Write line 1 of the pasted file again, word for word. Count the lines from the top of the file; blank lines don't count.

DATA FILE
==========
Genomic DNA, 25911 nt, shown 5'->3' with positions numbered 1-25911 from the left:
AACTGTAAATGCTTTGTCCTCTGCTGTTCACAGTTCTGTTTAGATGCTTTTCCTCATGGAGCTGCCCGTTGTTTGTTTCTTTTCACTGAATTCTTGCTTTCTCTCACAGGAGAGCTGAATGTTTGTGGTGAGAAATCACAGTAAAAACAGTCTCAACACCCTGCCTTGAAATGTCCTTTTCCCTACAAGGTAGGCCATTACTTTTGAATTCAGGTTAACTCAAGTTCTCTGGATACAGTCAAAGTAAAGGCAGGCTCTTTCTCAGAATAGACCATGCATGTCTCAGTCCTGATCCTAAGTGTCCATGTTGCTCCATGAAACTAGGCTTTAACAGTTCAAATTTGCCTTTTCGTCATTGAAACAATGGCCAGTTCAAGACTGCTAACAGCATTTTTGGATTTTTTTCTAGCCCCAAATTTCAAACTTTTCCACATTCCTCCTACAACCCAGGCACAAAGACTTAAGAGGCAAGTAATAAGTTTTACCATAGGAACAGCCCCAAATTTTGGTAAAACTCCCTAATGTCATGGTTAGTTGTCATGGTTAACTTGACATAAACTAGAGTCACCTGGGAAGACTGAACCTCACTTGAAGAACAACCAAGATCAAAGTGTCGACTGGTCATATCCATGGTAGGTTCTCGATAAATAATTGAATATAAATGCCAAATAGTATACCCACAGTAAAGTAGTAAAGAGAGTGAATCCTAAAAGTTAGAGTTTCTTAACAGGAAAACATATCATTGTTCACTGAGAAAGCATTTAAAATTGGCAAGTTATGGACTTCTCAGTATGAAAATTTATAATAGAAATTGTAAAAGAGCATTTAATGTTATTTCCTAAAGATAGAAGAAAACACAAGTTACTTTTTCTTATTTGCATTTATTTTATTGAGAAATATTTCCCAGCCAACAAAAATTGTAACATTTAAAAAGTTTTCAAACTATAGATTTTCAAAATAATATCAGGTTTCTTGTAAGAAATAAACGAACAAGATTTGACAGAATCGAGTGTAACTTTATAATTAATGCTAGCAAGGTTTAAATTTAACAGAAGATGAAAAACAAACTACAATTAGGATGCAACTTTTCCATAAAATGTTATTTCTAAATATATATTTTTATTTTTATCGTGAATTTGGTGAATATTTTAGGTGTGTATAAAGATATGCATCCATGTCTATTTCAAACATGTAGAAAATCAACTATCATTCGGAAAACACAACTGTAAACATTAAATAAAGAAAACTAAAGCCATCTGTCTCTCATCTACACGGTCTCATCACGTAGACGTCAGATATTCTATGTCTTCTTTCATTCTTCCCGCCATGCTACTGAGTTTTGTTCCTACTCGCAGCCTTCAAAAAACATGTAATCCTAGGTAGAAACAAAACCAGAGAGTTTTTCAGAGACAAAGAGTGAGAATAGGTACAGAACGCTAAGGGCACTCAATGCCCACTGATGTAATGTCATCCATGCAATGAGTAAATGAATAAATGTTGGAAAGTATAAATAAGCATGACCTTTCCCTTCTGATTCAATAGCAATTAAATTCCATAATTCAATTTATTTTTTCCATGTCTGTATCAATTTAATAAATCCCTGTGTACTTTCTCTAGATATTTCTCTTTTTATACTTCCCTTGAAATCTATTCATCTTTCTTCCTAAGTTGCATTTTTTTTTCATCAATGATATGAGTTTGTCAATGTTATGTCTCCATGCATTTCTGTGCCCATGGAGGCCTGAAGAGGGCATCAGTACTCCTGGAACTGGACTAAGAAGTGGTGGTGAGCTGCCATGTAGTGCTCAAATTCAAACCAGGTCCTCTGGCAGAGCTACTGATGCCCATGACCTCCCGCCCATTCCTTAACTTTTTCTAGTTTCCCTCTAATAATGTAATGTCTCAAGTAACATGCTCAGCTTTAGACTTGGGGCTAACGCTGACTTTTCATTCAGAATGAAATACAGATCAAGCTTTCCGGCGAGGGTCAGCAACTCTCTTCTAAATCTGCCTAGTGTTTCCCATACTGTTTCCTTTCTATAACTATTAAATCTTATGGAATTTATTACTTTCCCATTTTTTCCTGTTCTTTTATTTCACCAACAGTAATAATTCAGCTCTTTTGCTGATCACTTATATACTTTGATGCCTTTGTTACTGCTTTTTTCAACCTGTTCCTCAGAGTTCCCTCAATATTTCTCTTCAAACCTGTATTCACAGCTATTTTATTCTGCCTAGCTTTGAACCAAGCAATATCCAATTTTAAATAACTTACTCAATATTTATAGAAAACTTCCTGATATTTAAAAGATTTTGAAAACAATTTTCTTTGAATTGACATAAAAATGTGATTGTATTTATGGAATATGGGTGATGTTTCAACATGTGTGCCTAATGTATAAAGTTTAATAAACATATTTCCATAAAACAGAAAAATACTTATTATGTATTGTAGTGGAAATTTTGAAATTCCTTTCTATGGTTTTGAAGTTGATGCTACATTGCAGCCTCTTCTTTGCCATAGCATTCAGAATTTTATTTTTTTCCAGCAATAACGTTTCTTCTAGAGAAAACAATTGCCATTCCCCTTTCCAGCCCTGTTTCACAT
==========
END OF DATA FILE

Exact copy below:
Genomic DNA, 25911 nt, shown 5'->3' with positions numbered 1-25911 from the left: